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Encryption Design Team [was: What "mandatory to offer" means]

From: Mark Nottingham <mnot@mnot.net>
Date: Mon, 26 Aug 2013 20:53:18 +1000
Cc: "William Chan (ι™ˆζ™Ίζ˜Œ)" <willchan@chromium.org>, "ietf-http-wg@w3.org Group" <ietf-http-wg@w3.org>
Message-Id: <974B59BD-C3C5-4DFD-9A02-920A68CAEABB@mnot.net>
To: Eliot Lear <lear@cisco.com>
Eliot,

On 26/08/2013, at 8:02 PM, Eliot Lear <lear@cisco.com> wrote:

> Hi Mark:
> 
>> We have a lot of things to discuss around what that profile looks like; e.g., whether cert validation should take place. Since the negotiation mechanism itself is vulnerable to a downgrade attack, and since HTTP URIs don't have a strong security semantic, it may be reasonable to assume that certs for HTTP URIs shouldn't be validated -- which would ease deployment considerably. Like I said, though, there will need to be a lot of discussion.
> 
> And we discussed this in Paris and rejected it for all the reasons we
> are now revisiting.  And in Paris what we discussed was the fact that
> this will not solve Mike and Roberto's new feature deployment problem on
> port 80, precisely because of the downgrade attack issue.

I'm not saying it wasn't discussed, but it isn't in the minutes, and I don't have a recollection of that conversation. YMMV (my memory is terrible).

>  The other
> issue left is the Starbucks snooping problem, and I still claim that is
> better addressed at other layers.  Finally there is the snooping that
> goes on in the middle of the network, which you raised at the meeting. 
> I don't think this will solve that problem either, but it may cause
> middlebox vendors to sell some additional features to their service
> providers, based on government mandates.

Here's the thing. We argue by assertion a *lot* at the IETF. People come up with very convincing reasoning for why things should be one way or another, and sometimes we make decisions based upon that, because it's all we've got to go on.

OTOH I see a number of browser implementers who want to do something very real here. We haven't yet determined the shape of it yet, and already we have people saying "that won't work!" or "it's theatre!"

It may certainly be that you're right; maybe we won't be able to effect meaningful change within the many constraints we face*.  However, given that we have real implementer interest and willingness to experiment, I think it deserves at least some serious attention -- at least as much as the many hobby horse projects that get spawned without any sign of implementer interest at all.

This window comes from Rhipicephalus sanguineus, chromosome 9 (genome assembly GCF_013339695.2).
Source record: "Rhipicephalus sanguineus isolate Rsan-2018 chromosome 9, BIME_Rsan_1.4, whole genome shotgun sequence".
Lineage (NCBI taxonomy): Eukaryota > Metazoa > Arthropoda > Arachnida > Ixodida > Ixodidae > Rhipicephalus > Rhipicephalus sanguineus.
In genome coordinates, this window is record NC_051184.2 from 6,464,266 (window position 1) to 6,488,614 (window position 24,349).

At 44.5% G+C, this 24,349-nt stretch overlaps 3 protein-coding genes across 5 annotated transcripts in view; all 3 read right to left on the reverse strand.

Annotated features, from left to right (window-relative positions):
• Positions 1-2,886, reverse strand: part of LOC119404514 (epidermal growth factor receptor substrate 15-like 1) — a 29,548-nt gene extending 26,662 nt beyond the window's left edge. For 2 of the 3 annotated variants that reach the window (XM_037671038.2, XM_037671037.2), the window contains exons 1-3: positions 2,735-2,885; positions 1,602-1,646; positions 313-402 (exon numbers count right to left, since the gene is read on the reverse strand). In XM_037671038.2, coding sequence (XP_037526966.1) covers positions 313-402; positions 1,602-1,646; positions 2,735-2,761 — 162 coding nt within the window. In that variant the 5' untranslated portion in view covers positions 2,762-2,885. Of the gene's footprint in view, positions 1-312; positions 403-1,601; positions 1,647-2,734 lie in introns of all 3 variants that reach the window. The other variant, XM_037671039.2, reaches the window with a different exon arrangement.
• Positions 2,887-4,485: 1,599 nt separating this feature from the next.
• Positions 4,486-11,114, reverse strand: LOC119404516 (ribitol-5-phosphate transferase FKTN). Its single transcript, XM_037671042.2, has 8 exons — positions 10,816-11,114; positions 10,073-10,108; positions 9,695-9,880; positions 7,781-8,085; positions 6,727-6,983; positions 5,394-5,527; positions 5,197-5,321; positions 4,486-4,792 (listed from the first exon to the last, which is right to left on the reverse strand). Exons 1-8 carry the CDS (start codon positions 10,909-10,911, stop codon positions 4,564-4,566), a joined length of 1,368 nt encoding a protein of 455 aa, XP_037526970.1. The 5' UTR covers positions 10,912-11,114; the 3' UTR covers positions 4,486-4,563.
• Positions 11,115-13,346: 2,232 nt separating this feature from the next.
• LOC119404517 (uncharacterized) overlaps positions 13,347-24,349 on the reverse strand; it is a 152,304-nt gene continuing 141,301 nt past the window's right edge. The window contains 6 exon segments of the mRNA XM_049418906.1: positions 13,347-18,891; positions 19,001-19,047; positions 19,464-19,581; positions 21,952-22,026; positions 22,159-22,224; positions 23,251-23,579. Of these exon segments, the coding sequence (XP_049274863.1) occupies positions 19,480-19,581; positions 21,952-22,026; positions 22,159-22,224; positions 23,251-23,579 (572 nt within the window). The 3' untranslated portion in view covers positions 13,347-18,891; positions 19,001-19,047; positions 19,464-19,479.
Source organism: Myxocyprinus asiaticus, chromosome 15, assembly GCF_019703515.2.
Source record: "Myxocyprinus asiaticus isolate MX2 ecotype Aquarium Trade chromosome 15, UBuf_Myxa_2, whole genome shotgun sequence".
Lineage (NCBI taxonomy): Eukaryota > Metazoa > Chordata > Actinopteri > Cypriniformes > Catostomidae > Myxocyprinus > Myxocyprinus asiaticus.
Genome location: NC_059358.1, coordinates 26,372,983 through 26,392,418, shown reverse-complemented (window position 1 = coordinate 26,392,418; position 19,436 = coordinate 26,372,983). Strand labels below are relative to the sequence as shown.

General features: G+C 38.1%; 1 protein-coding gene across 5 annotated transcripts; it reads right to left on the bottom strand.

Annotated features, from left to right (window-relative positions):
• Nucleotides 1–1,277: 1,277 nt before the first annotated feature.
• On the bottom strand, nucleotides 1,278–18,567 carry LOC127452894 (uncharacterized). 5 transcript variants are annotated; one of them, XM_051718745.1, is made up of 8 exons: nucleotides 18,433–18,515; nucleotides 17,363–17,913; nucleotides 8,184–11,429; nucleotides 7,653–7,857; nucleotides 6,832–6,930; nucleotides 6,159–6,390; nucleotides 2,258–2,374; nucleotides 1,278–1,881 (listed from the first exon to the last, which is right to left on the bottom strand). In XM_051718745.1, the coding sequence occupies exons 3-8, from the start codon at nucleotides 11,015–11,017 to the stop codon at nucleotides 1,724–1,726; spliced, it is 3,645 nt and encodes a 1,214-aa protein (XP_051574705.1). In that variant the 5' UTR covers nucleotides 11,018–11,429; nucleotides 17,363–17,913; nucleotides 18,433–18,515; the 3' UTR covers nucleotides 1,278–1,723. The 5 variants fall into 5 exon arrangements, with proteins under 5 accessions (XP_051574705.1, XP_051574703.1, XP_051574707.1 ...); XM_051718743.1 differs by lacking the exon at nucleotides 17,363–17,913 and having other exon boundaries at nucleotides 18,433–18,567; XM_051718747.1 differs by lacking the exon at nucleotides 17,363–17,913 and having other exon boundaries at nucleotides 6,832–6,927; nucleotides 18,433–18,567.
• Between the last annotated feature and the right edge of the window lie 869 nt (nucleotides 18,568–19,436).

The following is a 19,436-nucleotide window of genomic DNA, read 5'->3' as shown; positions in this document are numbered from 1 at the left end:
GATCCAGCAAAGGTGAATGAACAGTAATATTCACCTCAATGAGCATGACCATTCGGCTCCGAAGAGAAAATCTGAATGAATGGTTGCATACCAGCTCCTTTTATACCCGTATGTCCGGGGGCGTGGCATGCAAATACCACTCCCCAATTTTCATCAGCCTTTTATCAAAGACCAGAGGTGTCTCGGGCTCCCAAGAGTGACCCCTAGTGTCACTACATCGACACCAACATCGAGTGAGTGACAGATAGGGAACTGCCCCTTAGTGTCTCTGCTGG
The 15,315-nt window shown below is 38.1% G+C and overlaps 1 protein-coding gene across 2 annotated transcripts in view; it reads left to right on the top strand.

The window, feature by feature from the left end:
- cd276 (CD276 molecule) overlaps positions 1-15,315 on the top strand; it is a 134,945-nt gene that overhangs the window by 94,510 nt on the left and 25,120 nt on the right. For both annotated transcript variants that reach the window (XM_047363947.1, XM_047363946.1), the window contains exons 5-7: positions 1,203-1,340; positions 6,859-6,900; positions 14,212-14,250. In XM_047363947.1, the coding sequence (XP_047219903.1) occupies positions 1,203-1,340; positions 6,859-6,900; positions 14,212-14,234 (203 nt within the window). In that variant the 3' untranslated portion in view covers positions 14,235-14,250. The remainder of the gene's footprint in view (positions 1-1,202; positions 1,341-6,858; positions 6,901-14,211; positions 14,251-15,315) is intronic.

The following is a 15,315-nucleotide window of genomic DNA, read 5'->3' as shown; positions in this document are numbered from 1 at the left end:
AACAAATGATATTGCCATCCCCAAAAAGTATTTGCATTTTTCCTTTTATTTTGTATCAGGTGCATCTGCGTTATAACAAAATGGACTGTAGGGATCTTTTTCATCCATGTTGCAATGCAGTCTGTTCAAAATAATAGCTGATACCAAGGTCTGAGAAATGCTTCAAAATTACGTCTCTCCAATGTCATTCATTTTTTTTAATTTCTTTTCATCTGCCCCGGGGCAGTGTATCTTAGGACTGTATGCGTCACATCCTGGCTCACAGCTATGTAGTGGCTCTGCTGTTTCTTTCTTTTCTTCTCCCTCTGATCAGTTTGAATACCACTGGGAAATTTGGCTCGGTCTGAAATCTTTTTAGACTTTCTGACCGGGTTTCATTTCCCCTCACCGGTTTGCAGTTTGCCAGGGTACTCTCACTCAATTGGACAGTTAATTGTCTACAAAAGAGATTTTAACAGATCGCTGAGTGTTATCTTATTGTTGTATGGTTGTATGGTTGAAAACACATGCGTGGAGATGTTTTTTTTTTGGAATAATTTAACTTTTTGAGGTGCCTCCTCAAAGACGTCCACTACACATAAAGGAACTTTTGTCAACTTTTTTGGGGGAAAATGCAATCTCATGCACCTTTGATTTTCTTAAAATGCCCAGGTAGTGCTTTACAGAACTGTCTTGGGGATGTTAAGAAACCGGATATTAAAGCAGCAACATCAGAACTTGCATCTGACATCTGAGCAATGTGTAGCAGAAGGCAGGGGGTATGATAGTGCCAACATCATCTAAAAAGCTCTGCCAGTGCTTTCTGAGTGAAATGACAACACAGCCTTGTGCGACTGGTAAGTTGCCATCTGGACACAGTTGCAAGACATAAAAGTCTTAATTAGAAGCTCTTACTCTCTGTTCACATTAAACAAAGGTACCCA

Given the risk of this becoming the mother of all ratholes, I'm inclined to think that it might be best to fork this discussion off to a design team, which can talk about it separately and come back to the WG with something more fully baked. Would that work for people, and if so, who would be interested in dedicating substantial time to it?

> I would suggest that a better focus is still honest-to-goodness easing
> of end-to-end authentication issues.  This is where the hard work needs
> to happen, and it will also facilitate dealing with the fundamental
> issues you've raised concerns about.  This, to me, is the high order bit.


If I had confidence that we (the IETF) could get it implemented and deployed, I'd be very much on board. Attending years of countless Bar BoFs, BoFs, WG meetings and other get-togethers hasn't led me to believe that's the case yet. Again, YMMV.

Cheers,


* Personally (and perhaps to Poul-Henning's questions), while I'm very interested in solving specific and immediate problems like the ones you mention, I'm even more interested in rectifying the imbalance between clients and servers regarding how encryption is used; I think that if we do that, it'll be good for the whole Web ecosystem in the (much) longer term.


--
Mark Nottingham   http://www.mnot.net/
Received on Monday, 26 August 2013 10:53:40 UTC

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